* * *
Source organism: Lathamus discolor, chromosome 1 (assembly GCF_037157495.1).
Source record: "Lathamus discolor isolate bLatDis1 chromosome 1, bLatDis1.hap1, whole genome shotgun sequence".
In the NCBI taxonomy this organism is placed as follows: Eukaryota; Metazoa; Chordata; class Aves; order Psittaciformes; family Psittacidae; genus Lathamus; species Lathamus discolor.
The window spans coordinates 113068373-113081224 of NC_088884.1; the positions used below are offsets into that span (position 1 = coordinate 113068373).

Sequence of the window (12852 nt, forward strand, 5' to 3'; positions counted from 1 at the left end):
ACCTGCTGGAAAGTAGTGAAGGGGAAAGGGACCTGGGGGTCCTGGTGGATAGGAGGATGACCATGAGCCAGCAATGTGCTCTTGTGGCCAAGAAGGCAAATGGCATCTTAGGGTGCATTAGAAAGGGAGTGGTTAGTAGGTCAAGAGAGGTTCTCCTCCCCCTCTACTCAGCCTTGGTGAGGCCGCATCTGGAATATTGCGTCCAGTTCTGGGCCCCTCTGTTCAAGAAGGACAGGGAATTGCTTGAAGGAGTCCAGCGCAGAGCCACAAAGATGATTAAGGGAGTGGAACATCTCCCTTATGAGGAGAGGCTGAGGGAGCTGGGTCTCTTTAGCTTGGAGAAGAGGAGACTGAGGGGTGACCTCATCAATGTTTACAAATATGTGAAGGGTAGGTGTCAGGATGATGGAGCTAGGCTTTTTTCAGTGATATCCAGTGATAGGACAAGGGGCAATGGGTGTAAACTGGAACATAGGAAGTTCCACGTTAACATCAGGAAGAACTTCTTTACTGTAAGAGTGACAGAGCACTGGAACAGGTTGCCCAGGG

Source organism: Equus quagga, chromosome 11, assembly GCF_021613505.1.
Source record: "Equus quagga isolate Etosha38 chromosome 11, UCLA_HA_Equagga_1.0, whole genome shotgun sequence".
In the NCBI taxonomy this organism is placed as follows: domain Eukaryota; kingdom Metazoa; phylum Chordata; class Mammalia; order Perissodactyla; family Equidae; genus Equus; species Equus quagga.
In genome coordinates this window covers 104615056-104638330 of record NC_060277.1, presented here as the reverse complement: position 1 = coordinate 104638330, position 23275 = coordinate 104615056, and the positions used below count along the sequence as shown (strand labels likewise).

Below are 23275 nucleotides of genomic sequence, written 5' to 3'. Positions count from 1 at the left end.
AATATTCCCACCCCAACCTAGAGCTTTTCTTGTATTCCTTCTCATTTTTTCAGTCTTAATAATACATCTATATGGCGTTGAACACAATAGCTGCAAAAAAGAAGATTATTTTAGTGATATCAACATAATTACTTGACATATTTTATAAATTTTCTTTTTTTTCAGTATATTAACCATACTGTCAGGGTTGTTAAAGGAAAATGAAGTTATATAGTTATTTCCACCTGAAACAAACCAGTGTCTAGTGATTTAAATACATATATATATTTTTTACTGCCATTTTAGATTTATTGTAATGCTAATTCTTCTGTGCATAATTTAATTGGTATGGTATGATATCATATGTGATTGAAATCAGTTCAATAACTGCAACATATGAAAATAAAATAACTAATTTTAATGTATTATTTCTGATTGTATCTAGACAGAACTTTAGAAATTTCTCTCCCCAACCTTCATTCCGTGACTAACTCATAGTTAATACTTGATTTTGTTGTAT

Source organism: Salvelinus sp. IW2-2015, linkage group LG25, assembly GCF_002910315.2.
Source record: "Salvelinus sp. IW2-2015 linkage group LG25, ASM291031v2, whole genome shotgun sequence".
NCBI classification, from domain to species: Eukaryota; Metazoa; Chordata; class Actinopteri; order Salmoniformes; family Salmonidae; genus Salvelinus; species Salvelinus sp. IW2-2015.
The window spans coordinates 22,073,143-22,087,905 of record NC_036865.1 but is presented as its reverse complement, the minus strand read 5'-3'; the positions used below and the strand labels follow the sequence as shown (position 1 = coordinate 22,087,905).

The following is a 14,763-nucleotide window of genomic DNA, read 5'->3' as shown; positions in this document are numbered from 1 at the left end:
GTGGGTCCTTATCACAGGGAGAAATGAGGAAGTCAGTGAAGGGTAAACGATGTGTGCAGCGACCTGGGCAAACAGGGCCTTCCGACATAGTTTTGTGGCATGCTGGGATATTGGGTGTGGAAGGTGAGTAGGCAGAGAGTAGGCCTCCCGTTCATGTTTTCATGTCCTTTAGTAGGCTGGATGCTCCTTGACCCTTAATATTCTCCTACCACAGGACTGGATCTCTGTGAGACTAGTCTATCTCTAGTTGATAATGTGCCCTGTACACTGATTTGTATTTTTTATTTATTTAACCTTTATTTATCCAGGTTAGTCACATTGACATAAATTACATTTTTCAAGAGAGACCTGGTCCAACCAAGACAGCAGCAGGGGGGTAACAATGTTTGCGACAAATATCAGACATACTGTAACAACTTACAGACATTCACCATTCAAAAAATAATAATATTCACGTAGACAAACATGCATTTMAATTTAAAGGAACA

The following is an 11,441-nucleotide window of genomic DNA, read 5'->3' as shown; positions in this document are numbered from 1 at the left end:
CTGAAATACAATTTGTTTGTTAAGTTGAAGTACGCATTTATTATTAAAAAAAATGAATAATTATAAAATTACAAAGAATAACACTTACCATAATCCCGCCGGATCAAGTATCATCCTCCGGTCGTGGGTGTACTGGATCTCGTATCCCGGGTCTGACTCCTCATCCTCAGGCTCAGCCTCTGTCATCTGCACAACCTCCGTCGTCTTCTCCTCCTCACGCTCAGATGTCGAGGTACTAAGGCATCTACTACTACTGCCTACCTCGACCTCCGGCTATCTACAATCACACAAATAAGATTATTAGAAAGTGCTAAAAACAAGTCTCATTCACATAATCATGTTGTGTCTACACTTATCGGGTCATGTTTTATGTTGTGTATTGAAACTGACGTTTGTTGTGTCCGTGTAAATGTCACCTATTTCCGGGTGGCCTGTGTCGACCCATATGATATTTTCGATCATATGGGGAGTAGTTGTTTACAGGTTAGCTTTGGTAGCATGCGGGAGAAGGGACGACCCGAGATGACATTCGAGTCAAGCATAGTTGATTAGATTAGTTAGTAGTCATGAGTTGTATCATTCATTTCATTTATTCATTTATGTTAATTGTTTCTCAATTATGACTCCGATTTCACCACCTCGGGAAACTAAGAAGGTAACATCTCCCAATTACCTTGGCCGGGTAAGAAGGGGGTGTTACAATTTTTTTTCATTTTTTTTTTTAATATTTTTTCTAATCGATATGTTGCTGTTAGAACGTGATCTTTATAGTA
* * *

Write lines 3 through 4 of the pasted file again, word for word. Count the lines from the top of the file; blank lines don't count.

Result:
In the NCBI taxonomy this organism is placed as follows: Eukaryota; Metazoa; Chordata; class Aves; order Psittaciformes; family Psittacidae; genus Lathamus; species Lathamus discolor.
The window spans coordinates 113068373-113081224 of NC_088884.1; the positions used below are offsets into that span (position 1 = coordinate 113068373).